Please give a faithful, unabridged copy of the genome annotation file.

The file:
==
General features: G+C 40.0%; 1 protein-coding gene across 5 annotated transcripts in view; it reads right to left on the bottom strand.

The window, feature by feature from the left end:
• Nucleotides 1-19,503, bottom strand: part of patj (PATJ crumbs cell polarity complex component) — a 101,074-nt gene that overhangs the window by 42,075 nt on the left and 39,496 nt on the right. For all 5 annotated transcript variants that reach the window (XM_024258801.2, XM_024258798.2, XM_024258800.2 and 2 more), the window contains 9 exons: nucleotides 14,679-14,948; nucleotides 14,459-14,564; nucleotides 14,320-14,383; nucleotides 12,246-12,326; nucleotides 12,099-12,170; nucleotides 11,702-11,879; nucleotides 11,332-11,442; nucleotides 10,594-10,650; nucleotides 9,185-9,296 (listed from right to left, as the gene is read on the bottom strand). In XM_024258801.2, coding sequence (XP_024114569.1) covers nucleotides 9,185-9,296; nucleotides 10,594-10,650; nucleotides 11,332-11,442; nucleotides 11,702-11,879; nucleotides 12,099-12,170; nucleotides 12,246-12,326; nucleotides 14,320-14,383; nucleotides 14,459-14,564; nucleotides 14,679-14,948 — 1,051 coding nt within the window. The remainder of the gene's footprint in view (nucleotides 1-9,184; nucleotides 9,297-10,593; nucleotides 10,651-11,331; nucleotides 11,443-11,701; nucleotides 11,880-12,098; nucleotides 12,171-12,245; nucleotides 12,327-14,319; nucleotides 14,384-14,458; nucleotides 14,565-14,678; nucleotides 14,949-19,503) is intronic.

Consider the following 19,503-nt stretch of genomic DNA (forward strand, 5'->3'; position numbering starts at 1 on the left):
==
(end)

General features: G+C 40.0%; 1 protein-coding gene across 5 annotated transcripts in view; it reads right to left on the bottom strand.

The window, feature by feature from the left end:
• Nucleotides 1-19,503, bottom strand: part of patj (PATJ crumbs cell polarity complex component) — a 101,074-nt gene that overhangs the window by 42,075 nt on the left and 39,496 nt on the right. For all 5 annotated transcript variants that reach the window (XM_024258801.2, XM_024258798.2, XM_024258800.2 and 2 more), the window contains 9 exons: nucleotides 14,679-14,948; nucleotides 14,459-14,564; nucleotides 14,320-14,383; nucleotides 12,246-12,326; nucleotides 12,099-12,170; nucleotides 11,702-11,879; nucleotides 11,332-11,442; nucleotides 10,594-10,650; nucleotides 9,185-9,296 (listed from right to left, as the gene is read on the bottom strand). In XM_024258801.2, coding sequence (XP_024114569.1) covers nucleotides 9,185-9,296; nucleotides 10,594-10,650; nucleotides 11,332-11,442; nucleotides 11,702-11,879; nucleotides 12,099-12,170; nucleotides 12,246-12,326; nucleotides 14,320-14,383; nucleotides 14,459-14,564; nucleotides 14,679-14,948 — 1,051 coding nt within the window. The remainder of the gene's footprint in view (nucleotides 1-9,184; nucleotides 9,297-10,593; nucleotides 10,651-11,331; nucleotides 11,443-11,701; nucleotides 11,880-12,098; nucleotides 12,171-12,245; nucleotides 12,327-14,319; nucleotides 14,384-14,458; nucleotides 14,565-14,678; nucleotides 14,949-19,503) is intronic.

Consider the following 19,503-nt stretch of genomic DNA (forward strand, 5'->3'; position numbering starts at 1 on the left):